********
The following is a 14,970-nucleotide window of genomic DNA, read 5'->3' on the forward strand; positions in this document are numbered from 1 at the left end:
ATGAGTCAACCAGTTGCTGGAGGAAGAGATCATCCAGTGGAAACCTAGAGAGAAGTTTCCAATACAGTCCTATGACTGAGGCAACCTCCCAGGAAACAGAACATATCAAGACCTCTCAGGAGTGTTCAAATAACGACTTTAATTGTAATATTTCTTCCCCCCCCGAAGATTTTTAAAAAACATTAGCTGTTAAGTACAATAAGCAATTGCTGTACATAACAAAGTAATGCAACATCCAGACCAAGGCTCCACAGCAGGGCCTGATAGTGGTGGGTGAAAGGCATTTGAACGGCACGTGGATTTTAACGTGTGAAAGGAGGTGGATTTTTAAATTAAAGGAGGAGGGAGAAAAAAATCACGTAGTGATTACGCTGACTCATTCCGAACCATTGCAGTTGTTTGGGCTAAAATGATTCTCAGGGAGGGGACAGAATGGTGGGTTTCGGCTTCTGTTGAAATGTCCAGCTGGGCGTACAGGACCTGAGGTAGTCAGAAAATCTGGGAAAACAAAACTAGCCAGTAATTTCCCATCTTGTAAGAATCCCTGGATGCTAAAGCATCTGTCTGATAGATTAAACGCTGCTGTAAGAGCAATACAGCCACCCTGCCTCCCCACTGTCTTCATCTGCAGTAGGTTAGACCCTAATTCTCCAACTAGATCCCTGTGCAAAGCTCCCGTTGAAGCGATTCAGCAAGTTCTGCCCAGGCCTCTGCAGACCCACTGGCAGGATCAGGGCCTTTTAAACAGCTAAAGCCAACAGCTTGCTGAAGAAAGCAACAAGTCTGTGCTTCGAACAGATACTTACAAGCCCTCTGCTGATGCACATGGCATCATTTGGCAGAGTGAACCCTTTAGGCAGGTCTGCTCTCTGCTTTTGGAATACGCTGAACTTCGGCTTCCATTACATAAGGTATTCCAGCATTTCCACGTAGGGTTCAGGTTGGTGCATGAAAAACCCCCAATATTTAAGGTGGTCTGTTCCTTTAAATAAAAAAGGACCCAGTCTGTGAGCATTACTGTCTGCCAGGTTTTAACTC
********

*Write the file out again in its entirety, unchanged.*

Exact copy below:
The following is a 14,970-nucleotide window of genomic DNA, read 5'->3' on the forward strand; positions in this document are numbered from 1 at the left end:
ATGAGTCAACCAGTTGCTGGAGGAAGAGATCATCCAGTGGAAACCTAGAGAGAAGTTTCCAATACAGTCCTATGACTGAGGCAACCTCCCAGGAAACAGAACATATCAAGACCTCTCAGGAGTGTTCAAATAACGACTTTAATTGTAATATTTCTTCCCCCCCCGAAGATTTTTAAAAAACATTAGCTGTTAAGTACAATAAGCAATTGCTGTACATAACAAAGTAATGCAACATCCAGACCAAGGCTCCACAGCAGGGCCTGATAGTGGTGGGTGAAAGGCATTTGAACGGCACGTGGATTTTAACGTGTGAAAGGAGGTGGATTTTTAAATTAAAGGAGGAGGGAGAAAAAAATCACGTAGTGATTACGCTGACTCATTCCGAACCATTGCAGTTGTTTGGGCTAAAATGATTCTCAGGGAGGGGACAGAATGGTGGGTTTCGGCTTCTGTTGAAATGTCCAGCTGGGCGTACAGGACCTGAGGTAGTCAGAAAATCTGGGAAAACAAAACTAGCCAGTAATTTCCCATCTTGTAAGAATCCCTGGATGCTAAAGCATCTGTCTGATAGATTAAACGCTGCTGTAAGAGCAATACAGCCACCCTGCCTCCCCACTGTCTTCATCTGCAGTAGGTTAGACCCTAATTCTCCAACTAGATCCCTGTGCAAAGCTCCCGTTGAAGCGATTCAGCAAGTTCTGCCCAGGCCTCTGCAGACCCACTGGCAGGATCAGGGCCTTTTAAACAGCTAAAGCCAACAGCTTGCTGAAGAAAGCAACAAGTCTGTGCTTCGAACAGATACTTACAAGCCCTCTGCTGATGCACATGGCATCATTTGGCAGAGTGAACCCTTTAGGCAGGTCTGCTCTCTGCTTTTGGAATACGCTGAACTTCGGCTTCCATTACATAAGGTATTCCAGCATTTCCACGTAGGGTTCAGGTTGGTGCATGAAAAACCCCCAATATTTAAGGTGGTCTGTTCCTTTAAATAAAAAAGGACCCAGTCTGTGAGCATTACTGTCTGCCAGGTTTTAACTC